Don’t get me wrong, though. I understand that the fight for human rights has to be loud and aggressive to get through the bigots and extremists, themselves being the poster children for “loud and aggressive”. Sometimes, we have to just break down the walls of prejudice. The recent Watsons blackface debacle is a perfect example of that; such ignorant rubbish really has no place in modern society today, and deserves all the flak it gets. After all, those who seek public attention will get it.
But liberals would do well to remember that actual, intelligent conservatives exist. They can be found behind the scenes, unrepresented by the talking heads in the media. These are the people liberals need to engage in conversation with. This conversation needs to be louder than anything else. It must rise peacefully above the militant roar of both sides. There’s a time and space for the Malcolm X approach, and a time and place for the Martin Luther King approach. We have to know when to come with closed fists, and when to come with open arms.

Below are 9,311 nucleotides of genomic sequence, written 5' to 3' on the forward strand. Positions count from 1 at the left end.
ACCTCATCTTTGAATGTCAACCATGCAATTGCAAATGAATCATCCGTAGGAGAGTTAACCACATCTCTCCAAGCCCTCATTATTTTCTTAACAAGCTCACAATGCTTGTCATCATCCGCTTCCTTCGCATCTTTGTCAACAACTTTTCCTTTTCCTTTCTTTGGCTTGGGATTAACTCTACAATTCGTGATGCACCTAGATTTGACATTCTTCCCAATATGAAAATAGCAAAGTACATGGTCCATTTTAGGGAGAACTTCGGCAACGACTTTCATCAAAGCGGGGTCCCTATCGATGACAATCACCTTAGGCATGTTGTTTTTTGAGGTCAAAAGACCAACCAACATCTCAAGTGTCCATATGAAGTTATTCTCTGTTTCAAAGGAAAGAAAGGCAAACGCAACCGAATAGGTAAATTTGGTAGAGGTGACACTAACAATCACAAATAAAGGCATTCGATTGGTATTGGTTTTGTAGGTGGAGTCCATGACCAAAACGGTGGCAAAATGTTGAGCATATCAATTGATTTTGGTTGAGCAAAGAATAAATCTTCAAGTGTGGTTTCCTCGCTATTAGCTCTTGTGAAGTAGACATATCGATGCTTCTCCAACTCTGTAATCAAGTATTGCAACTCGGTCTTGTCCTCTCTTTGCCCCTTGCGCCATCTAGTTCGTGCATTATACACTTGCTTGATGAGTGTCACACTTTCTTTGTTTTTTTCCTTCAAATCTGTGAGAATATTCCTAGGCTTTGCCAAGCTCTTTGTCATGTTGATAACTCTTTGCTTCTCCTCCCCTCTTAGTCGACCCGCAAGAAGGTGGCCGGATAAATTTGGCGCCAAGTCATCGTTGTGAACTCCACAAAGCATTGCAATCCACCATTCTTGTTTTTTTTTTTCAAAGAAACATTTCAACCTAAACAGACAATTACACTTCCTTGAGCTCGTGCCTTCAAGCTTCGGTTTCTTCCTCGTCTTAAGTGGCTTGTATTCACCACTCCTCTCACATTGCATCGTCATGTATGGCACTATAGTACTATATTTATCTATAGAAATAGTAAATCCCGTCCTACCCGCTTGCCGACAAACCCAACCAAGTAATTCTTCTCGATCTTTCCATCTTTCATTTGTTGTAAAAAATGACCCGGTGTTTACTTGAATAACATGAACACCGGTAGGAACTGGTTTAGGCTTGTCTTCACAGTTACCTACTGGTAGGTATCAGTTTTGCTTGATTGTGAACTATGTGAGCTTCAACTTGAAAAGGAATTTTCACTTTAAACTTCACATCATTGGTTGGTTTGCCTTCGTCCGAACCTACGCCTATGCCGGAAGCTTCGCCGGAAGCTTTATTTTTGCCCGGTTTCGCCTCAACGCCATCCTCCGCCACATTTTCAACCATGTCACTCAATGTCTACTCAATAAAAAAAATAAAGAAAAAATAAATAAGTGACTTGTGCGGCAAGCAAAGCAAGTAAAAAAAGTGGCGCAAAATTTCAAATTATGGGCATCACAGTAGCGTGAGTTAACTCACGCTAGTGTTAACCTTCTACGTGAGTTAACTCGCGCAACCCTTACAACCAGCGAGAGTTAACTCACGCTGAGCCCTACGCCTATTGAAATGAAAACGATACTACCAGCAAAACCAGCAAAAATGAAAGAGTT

Ideally, the latter approach should take centre-stage. But it doesn’t. Instead, we have people shoving their woke dicks down everybody else’s throats. In some places, it’s become a dick-measuring contest to see who’s more socially aware. Take the recent Manchester attack for example, when an Islamic State-affiliated suicide bomber attacked an Ariana Grande concert. People died, children were hurt, families mourned…It pains me to say it, but well, we’re not unfamiliar with such circumstances anymore, not for a long time.
The Westerners reacted in much the same way they do in such cases: They held a benefit concert. It was fitting, considering how the previous party was ruined for all its teenage concertgoers. It was a statement in itself: no matter how the terrorists try, they will not destroy our capacity to hope and love. It was a brief Hallmark/Kodak moment in the midst of a very trying few weeks, as the Islamic State increased attacks all over the world.